Got a Urinary Tract Infection? See your pharmacist!
Urinary tract infections (UTIs) are common among women. While the symptoms are troublesome, UTIs usually clear up without complications when treated promptly. Read on to learn how to recognize and prevent UTIs, and find out how your pharmacist can help if you have one.
How do I know if it’s a urinary tract infection?
Common symptoms of uncomplicated UTI in women include the following:
- Strong urge to urinate, often resulting in only a small amount of urine
- Pain or burning sensation when urinating
- Pain in the lower abdomen
In addition to these symptoms, urine may appear cloudy, have a strong smell, or contain traces of blood.
If the symptoms below are also present, it is likely a more serious kidney infection, in which case it is important to see a doctor immediately:
- Fever higher than 38.5°C
- Back or side pain
- Nausea or vomiting
How to reduce your risk of getting a urinary infection
Here are a few tips to help lower your risk of contracting a UTI:
- Drink fluids regularly so you urinate regularly. Go to the bathroom as soon as you feel the urge to urinate. As urine flows, it flushes out any bacteria that may have spread into the urethra (the tube that connects your bladder to the outside of your body).
- Always wipe from front to back after urinating or after a bowel movement. Stools and the anal region contain bacteria that can cause infection if allowed to spread into the urethra.
- Empty your bladder after sexual intercourse. Skin-on-skin contact can lead to bacteria entering the urethra.
- If you experience vaginal dryness, use a lubricant during sexual intercourse, to avoid irritating the urethra.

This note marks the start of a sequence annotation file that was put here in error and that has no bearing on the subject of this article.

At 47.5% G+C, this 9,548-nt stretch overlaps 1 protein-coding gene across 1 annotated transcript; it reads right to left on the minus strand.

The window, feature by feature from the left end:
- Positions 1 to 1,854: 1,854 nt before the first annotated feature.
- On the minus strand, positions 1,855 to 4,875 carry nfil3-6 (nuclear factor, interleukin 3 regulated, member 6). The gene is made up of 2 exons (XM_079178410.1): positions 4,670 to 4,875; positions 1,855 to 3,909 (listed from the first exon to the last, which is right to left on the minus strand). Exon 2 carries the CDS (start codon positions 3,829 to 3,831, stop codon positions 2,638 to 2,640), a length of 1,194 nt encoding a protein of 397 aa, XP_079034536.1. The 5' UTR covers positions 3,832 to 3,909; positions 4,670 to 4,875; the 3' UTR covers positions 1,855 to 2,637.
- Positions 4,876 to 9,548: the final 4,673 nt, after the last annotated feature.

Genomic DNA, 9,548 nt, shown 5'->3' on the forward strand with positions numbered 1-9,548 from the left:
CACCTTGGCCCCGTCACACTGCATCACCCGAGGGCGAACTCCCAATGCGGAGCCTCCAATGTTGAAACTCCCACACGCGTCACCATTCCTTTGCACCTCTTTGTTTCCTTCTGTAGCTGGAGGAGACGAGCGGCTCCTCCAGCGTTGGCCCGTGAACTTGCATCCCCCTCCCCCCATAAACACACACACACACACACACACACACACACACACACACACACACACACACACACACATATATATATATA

- If your vaginal dryness is related to menopause, talk to your doctor. Estrogen supplements may be an option.
- Avoid using feminine hygiene products like vaginal douches. These products can irritate the urethra. The inside of your vagina does not require cleaning.
Is cranberry juice effective against UTIs?
What about cranberry juice? Cranberry juice should not be used to treat UTIs. Some studies have shown that concentrated cranberry juice or cranberry supplements have a modest preventive effect, but they would have to be consumed in unreasonable amounts. If you are taking medication, especially anticoagulants, talk to your pharmacist before consuming any cranberry products.
Suspect you have a urinary infection? Talk to your pharmacist.
If you think you have a UTI, consult your pharmacist without delay. In many provinces across Canada, including Québec, pharmacists can prescribe antibiotics to treat uncomplicated urinary infections in women. You will need to meet certain criteria to be eligible for this service. If you do not, your pharmacist will refer you to a health professional who can help.